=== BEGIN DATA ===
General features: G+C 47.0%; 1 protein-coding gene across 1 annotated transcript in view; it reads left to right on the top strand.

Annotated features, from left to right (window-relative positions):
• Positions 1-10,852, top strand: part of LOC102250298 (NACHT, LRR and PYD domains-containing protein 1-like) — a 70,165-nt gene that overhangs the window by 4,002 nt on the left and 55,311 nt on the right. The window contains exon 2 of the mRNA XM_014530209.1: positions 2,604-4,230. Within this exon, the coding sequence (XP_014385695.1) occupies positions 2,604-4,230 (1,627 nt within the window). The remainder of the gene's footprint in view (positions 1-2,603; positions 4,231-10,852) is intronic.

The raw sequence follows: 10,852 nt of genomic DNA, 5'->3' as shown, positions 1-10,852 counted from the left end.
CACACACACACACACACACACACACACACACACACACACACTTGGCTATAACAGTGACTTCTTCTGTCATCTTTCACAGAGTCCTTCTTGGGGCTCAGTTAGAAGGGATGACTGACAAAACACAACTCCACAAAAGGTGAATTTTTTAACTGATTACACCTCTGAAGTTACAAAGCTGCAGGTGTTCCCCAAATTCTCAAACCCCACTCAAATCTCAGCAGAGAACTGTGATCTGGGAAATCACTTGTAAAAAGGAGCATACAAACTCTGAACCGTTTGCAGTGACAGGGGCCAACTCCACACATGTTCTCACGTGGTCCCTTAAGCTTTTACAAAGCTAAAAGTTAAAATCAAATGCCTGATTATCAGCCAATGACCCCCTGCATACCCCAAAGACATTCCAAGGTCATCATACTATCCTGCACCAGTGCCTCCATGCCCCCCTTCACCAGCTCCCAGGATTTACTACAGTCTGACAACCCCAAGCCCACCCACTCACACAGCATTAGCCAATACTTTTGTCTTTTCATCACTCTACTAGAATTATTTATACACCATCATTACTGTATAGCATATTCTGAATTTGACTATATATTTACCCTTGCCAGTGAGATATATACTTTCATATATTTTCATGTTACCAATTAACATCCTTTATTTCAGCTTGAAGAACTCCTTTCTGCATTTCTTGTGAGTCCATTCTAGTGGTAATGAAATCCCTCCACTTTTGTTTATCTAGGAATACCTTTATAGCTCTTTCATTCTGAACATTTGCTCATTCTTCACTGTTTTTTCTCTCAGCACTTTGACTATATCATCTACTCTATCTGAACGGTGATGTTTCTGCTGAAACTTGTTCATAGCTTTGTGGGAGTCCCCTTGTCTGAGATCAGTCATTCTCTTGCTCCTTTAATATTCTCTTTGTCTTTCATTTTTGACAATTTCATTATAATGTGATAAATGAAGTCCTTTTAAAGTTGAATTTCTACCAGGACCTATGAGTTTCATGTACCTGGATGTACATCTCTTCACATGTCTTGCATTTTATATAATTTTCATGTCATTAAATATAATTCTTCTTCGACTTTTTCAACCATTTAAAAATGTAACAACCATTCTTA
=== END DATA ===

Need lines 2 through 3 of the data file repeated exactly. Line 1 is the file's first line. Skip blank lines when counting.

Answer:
Annotated features, from left to right (window-relative positions):
• Positions 1-10,852, top strand: part of LOC102250298 (NACHT, LRR and PYD domains-containing protein 1-like) — a 70,165-nt gene that overhangs the window by 4,002 nt on the left and 55,311 nt on the right. The window contains exon 2 of the mRNA XM_014530209.1: positions 2,604-4,230. Within this exon, the coding sequence (XP_014385695.1) occupies positions 2,604-4,230 (1,627 nt within the window). The remainder of the gene's footprint in view (positions 1-2,603; positions 4,231-10,852) is intronic.